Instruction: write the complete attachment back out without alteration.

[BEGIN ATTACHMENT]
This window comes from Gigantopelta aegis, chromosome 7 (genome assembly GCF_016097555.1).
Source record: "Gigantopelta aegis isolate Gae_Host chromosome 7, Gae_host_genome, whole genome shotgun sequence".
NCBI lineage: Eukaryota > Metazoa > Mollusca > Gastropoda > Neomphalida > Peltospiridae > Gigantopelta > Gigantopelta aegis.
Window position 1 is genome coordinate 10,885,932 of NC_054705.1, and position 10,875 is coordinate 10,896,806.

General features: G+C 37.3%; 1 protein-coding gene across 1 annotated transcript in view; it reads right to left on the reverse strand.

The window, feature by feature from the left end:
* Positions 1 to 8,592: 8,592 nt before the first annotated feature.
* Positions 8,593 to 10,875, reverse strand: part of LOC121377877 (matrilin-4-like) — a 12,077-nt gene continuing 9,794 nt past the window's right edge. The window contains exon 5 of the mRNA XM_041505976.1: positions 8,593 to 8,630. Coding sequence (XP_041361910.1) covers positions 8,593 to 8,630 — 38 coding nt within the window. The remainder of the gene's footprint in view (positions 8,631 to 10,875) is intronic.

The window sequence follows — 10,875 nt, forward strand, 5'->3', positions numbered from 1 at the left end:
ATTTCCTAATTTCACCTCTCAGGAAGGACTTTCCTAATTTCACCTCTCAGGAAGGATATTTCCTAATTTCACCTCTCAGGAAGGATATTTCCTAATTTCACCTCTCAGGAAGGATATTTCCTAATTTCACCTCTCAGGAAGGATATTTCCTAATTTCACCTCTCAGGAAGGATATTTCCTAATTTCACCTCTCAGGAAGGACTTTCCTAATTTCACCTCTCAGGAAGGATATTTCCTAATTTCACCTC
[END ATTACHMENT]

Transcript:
This window comes from Gigantopelta aegis, chromosome 7 (genome assembly GCF_016097555.1).
Source record: "Gigantopelta aegis isolate Gae_Host chromosome 7, Gae_host_genome, whole genome shotgun sequence".
NCBI lineage: Eukaryota > Metazoa > Mollusca > Gastropoda > Neomphalida > Peltospiridae > Gigantopelta > Gigantopelta aegis.
Window position 1 is genome coordinate 10,885,932 of NC_054705.1, and position 10,875 is coordinate 10,896,806.

General features: G+C 37.3%; 1 protein-coding gene across 1 annotated transcript in view; it reads right to left on the reverse strand.

The window, feature by feature from the left end:
* Positions 1 to 8,592: 8,592 nt before the first annotated feature.
* Positions 8,593 to 10,875, reverse strand: part of LOC121377877 (matrilin-4-like) — a 12,077-nt gene continuing 9,794 nt past the window's right edge. The window contains exon 5 of the mRNA XM_041505976.1: positions 8,593 to 8,630. Coding sequence (XP_041361910.1) covers positions 8,593 to 8,630 — 38 coding nt within the window. The remainder of the gene's footprint in view (positions 8,631 to 10,875) is intronic.

The window sequence follows — 10,875 nt, forward strand, 5'->3', positions numbered from 1 at the left end:
ATTTCCTAATTTCACCTCTCAGGAAGGACTTTCCTAATTTCACCTCTCAGGAAGGATATTTCCTAATTTCACCTCTCAGGAAGGATATTTCCTAATTTCACCTCTCAGGAAGGATATTTCCTAATTTCACCTCTCAGGAAGGATATTTCCTAATTTCACCTCTCAGGAAGGATATTTCCTAATTTCACCTCTCAGGAAGGACTTTCCTAATTTCACCTCTCAGGAAGGATATTTCCTAATTTCACCTC